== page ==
Skip to content

What makes a great teacher?

January 29, 2010

Recently, a parent dropped off the January/February issue of The Atlantic. The magazine contained an article by Amanda Ripley titled, “What makes a great teacher?” This is the age-old question in education.

Here in Saline we are fortunate.  We attract top quality applicants, have a comprehensive selection process, and retain our staff.  This is not the case in all districts. However, to remain a premier school district in Michigan, we need to focus on continuous improvement.  For example, last year we implemented a screening test to provide another piece of information to review during the selection process.

Another issue is how does one capture the entire story of a teacher’s impact?  Are test scores the method?  I’m personally skeptical of using test scores to assess overall performance – but it does matter – particularly over a several year time period.  The process highlighted in the magazine of the Teach for America study used test scores but also included classroom visits.

One researcher noticed he’d get a similar response from all of the high performing teachers.

“They’d say, ‘You’re welcome to come, but I have to warn you—I am in the middle of just blowing up my classroom structure and changing my reading workshop because I think it’s not working as well as it could.’ When you hear that over and over, and don’t hear that from other teachers, you start to form a hypothesis.”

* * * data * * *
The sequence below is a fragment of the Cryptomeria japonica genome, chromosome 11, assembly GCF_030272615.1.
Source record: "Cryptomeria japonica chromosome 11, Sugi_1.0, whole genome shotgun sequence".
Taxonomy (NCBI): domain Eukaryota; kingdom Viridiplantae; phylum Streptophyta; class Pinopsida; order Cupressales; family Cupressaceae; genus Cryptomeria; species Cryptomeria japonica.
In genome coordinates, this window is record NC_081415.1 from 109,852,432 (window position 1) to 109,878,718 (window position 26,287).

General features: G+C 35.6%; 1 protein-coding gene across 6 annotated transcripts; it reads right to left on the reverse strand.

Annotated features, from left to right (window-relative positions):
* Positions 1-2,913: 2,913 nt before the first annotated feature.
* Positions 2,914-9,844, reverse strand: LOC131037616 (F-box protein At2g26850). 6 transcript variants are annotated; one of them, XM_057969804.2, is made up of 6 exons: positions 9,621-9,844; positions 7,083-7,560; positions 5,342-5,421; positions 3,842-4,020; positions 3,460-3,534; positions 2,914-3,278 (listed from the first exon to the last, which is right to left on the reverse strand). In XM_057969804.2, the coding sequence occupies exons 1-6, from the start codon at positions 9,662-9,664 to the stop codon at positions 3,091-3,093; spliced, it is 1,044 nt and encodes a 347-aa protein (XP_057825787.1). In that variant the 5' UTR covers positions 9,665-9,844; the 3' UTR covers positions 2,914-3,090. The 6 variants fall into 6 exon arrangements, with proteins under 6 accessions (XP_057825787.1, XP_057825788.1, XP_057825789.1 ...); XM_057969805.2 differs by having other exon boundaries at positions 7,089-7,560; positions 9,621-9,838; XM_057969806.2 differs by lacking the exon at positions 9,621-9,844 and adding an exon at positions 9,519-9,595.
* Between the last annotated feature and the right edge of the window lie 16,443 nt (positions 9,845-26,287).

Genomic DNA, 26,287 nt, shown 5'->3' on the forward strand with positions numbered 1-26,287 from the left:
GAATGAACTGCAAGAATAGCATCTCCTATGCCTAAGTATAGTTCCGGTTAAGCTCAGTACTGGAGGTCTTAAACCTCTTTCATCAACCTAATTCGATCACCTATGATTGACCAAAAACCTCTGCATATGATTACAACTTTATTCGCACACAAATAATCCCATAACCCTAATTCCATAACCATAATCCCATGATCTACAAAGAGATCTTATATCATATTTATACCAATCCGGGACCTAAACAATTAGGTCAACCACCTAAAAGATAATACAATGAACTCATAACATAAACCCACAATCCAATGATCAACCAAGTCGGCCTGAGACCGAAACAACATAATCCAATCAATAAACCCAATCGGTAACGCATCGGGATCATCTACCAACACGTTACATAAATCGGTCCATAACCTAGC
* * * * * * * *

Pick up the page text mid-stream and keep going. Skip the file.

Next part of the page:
Great teachers, he concluded, constantly reevaluate what they are doing.

They report that tendencies seemed to emerge.  These teachers maintain focus, involve students and parents in the learning process, plan exhaustively, and exhibit perseverance against the menace of not only one’s income level, but bureaucracy and budget deficits.

In fact, overall they determined “grit” and a history of perseverance were key indicators of teacher success.  The article goes into more detail about some of the other key factors.

It strikes me that perseverance is also an excellent trait for principals and superintendents.  Maintaining focus, involving staff and community in the decision making process, planning exhaustively, and persevering against bureaucracy and budget issues…  sounds like an effective strategy to me.

No comments yet

Leave a Reply

Fill in your details below or click an icon to log in: Logo

You are commenting using your account. Log Out /  Change )

Twitter picture

You are commenting using your Twitter account. Log Out /  Change )

Facebook photo

You are commenting using your Facebook account. Log Out /  Change )

Connecting to %s

%d bloggers like this: